That same evening we had an offer from a wine buyer to purchase all of our 2013 vintage. It was a tempting offer, but in the end we decided to sell him only part of it and use the rest to build up a customer base for the future.

Unlike many wines, our 2013 Malbec is a totally natural wine. Fermented with the natural yeast on the grapes, no added acid, no added sugar, no added glycerine or preservatives. It is meant to be enjoyed whilst still young. So, we are feeling very content for the moment. Unfortunately we are not in a position to export (yet).

What now?

Now we have some serious work ahead of us. This year the vineyard should be in almost full production. Which means we need to increase our winemaking and storage facilities on the farm, whilst still maintaining the high quality that we achieved this year.

To all our friends out there, cheers!

A Huge Step Forward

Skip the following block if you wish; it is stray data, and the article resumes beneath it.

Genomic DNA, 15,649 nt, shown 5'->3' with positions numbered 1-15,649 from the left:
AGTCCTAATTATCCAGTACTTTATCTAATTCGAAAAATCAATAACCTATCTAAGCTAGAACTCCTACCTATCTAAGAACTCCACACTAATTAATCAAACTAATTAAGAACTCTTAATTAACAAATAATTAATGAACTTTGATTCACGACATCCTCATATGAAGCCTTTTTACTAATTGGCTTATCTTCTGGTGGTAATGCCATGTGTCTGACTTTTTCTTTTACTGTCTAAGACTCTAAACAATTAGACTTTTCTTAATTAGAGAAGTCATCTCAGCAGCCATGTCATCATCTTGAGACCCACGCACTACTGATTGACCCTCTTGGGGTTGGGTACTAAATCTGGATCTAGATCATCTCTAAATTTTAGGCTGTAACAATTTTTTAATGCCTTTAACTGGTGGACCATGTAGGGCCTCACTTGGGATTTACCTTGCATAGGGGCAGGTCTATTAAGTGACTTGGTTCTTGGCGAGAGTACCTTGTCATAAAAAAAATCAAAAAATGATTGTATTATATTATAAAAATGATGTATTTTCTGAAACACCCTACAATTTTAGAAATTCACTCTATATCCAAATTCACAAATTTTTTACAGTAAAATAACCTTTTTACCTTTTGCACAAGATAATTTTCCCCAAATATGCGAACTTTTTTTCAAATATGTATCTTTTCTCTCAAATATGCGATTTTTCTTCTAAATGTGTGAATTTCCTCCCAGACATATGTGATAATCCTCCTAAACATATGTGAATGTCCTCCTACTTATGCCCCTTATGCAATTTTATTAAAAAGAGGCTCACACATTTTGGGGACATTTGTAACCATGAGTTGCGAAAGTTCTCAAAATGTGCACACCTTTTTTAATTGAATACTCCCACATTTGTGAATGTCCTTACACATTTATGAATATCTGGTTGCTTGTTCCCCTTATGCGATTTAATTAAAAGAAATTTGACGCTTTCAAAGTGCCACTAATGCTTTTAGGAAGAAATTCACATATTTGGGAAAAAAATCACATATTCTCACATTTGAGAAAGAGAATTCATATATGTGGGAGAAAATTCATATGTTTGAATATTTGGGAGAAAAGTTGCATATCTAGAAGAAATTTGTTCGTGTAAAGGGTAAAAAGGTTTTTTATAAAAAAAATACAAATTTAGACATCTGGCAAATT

As we live in a remote area there is a government funded programme whereby we get free hens so that we can supply our own eggs and chickens.

Our day old chicks arrived in a cardboard box. 5 dual purpose hens (egg layers and broilers for eating) plus 5 cockerels (for eating). Only after a few days they had already grown.

The young chicks explore the world

The young chicks explore the world

We kept them in a box with a heat light whilst I built a hen house for them. As they grew older they spent the day roaming free on the farm and at night they are locked in the hen house to keep them safe from wild dogs, neighbours’ dogs, foxes, opossums, snakes and ocelots.

Our free range hens

Our free range hens

But the biggest step forward for us was when the government inspector visited to see us and our winemaking facility. It passed with flying colours and now I am registered as an Argentine winemaker. This allows me to make wine for public consumption and also allows me to sell my wine either to buyers or directly to the public. Our wine label has been approved so all we need to do now is to harvest, ferment and bottle! Before I can sell a single bottle our wine will be chemically analysed to ensure compliance with the tough Argentine standards which, to me, is an excellent check and idea.